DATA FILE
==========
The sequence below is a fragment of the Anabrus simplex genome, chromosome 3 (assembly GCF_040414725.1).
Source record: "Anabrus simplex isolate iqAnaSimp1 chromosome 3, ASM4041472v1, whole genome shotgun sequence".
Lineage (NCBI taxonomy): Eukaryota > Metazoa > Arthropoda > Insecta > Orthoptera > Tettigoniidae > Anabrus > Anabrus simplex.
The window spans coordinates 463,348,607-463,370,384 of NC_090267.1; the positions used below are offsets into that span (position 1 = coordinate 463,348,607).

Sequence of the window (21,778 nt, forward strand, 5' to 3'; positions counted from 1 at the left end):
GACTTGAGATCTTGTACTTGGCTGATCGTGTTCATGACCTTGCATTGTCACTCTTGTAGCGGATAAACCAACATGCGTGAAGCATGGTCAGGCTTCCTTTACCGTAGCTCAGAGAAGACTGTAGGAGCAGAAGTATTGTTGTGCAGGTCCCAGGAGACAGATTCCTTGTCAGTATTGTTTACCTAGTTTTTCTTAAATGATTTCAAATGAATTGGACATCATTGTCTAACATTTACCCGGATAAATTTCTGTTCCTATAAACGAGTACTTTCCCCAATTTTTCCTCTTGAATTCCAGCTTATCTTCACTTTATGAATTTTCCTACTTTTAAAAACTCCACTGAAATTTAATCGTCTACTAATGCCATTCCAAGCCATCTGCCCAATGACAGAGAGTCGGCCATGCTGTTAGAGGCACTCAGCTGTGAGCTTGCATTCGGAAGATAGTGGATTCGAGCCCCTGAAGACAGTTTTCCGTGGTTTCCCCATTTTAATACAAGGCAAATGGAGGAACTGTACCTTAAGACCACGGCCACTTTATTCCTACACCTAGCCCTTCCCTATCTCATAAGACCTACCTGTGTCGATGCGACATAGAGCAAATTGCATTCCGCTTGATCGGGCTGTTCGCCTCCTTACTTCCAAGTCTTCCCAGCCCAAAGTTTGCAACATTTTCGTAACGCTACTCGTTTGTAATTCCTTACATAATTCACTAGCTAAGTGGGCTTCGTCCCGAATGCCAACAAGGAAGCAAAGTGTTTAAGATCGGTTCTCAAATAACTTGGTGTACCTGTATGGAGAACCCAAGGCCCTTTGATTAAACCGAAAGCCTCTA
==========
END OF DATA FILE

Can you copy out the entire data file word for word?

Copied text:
The sequence below is a fragment of the Anabrus simplex genome, chromosome 3 (assembly GCF_040414725.1).
Source record: "Anabrus simplex isolate iqAnaSimp1 chromosome 3, ASM4041472v1, whole genome shotgun sequence".
Lineage (NCBI taxonomy): Eukaryota > Metazoa > Arthropoda > Insecta > Orthoptera > Tettigoniidae > Anabrus > Anabrus simplex.
The window spans coordinates 463,348,607-463,370,384 of NC_090267.1; the positions used below are offsets into that span (position 1 = coordinate 463,348,607).

Sequence of the window (21,778 nt, forward strand, 5' to 3'; positions counted from 1 at the left end):
GACTTGAGATCTTGTACTTGGCTGATCGTGTTCATGACCTTGCATTGTCACTCTTGTAGCGGATAAACCAACATGCGTGAAGCATGGTCAGGCTTCCTTTACCGTAGCTCAGAGAAGACTGTAGGAGCAGAAGTATTGTTGTGCAGGTCCCAGGAGACAGATTCCTTGTCAGTATTGTTTACCTAGTTTTTCTTAAATGATTTCAAATGAATTGGACATCATTGTCTAACATTTACCCGGATAAATTTCTGTTCCTATAAACGAGTACTTTCCCCAATTTTTCCTCTTGAATTCCAGCTTATCTTCACTTTATGAATTTTCCTACTTTTAAAAACTCCACTGAAATTTAATCGTCTACTAATGCCATTCCAAGCCATCTGCCCAATGACAGAGAGTCGGCCATGCTGTTAGAGGCACTCAGCTGTGAGCTTGCATTCGGAAGATAGTGGATTCGAGCCCCTGAAGACAGTTTTCCGTGGTTTCCCCATTTTAATACAAGGCAAATGGAGGAACTGTACCTTAAGACCACGGCCACTTTATTCCTACACCTAGCCCTTCCCTATCTCATAAGACCTACCTGTGTCGATGCGACATAGAGCAAATTGCATTCCGCTTGATCGGGCTGTTCGCCTCCTTACTTCCAAGTCTTCCCAGCCCAAAGTTTGCAACATTTTCGTAACGCTACTCGTTTGTAATTCCTTACATAATTCACTAGCTAAGTGGGCTTCGTCCCGAATGCCAACAAGGAAGCAAAGTGTTTAAGATCGGTTCTCAAATAACTTGGTGTACCTGTATGGAGAACCCAAGGCCCTTTGATTAAACCGAAAGCCTCTA